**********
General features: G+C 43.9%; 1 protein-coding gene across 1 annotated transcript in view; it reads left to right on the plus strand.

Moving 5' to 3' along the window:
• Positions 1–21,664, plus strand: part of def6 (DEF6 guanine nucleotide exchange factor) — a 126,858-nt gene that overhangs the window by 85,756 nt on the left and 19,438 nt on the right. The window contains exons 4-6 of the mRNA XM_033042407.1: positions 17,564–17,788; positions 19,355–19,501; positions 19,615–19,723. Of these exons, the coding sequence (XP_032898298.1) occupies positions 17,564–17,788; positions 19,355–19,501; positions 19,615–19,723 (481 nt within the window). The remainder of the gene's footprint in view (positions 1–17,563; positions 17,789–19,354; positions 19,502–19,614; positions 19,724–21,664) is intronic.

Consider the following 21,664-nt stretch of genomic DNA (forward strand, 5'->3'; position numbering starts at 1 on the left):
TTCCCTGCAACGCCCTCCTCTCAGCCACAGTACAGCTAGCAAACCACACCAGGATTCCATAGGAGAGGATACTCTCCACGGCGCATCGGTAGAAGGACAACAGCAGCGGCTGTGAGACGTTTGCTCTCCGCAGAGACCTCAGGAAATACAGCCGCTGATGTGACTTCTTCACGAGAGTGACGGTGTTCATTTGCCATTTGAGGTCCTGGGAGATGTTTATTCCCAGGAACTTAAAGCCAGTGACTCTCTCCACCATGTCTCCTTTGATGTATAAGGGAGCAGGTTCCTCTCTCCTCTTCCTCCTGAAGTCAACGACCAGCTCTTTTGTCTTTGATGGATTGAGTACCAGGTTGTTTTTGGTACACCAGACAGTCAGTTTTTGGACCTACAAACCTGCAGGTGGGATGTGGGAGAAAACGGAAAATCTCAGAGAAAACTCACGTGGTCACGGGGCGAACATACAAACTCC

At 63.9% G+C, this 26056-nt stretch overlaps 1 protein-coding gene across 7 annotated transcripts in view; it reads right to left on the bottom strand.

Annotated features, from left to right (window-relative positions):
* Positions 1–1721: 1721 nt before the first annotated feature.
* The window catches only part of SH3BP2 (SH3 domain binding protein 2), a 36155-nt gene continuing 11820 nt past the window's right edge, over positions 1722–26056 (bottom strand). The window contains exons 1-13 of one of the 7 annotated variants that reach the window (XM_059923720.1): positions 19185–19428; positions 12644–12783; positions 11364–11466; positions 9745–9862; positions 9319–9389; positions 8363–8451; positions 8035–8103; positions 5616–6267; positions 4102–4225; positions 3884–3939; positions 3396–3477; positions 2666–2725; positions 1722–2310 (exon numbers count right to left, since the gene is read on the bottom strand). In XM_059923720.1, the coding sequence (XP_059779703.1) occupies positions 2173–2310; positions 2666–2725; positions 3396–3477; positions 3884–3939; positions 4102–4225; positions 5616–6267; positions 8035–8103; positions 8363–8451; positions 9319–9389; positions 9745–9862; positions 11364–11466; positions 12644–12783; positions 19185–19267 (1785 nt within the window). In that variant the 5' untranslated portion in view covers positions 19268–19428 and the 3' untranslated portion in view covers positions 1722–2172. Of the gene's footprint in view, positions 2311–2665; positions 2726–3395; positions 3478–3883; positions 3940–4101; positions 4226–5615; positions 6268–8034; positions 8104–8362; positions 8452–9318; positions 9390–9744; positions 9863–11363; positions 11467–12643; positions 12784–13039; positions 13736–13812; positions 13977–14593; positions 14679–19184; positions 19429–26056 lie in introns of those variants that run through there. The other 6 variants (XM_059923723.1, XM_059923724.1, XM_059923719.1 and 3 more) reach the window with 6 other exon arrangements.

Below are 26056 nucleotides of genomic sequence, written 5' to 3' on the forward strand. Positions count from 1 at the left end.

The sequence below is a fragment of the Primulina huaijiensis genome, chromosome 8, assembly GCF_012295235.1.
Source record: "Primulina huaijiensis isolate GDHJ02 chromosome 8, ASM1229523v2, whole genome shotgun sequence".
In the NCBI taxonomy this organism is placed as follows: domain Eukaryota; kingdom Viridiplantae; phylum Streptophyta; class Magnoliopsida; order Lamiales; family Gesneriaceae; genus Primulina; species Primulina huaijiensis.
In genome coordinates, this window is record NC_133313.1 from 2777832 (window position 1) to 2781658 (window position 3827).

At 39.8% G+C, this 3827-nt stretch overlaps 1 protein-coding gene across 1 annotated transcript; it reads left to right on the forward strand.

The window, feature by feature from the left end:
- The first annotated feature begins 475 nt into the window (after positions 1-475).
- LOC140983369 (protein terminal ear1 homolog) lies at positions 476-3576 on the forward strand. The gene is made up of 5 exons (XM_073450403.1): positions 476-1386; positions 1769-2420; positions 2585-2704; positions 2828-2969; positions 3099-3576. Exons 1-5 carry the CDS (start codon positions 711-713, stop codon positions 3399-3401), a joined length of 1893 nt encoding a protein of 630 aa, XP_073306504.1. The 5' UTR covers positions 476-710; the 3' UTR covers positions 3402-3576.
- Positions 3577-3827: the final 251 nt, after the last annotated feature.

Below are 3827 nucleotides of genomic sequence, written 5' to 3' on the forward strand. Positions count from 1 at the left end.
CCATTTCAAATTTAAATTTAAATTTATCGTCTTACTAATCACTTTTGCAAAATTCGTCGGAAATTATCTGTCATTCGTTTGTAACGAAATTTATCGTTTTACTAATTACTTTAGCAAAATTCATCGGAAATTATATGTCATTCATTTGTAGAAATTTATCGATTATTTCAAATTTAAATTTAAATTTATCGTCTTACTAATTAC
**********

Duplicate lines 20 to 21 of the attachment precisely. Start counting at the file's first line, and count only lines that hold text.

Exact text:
Below are 3827 nucleotides of genomic sequence, written 5' to 3' on the forward strand. Positions count from 1 at the left end.
CCATTTCAAATTTAAATTTAAATTTATCGTCTTACTAATCACTTTTGCAAAATTCGTCGGAAATTATCTGTCATTCGTTTGTAACGAAATTTATCGTTTTACTAATTACTTTAGCAAAATTCATCGGAAATTATATGTCATTCATTTGTAGAAATTTATCGATTATTTCAAATTTAAATTTAAATTTATCGTCTTACTAATTAC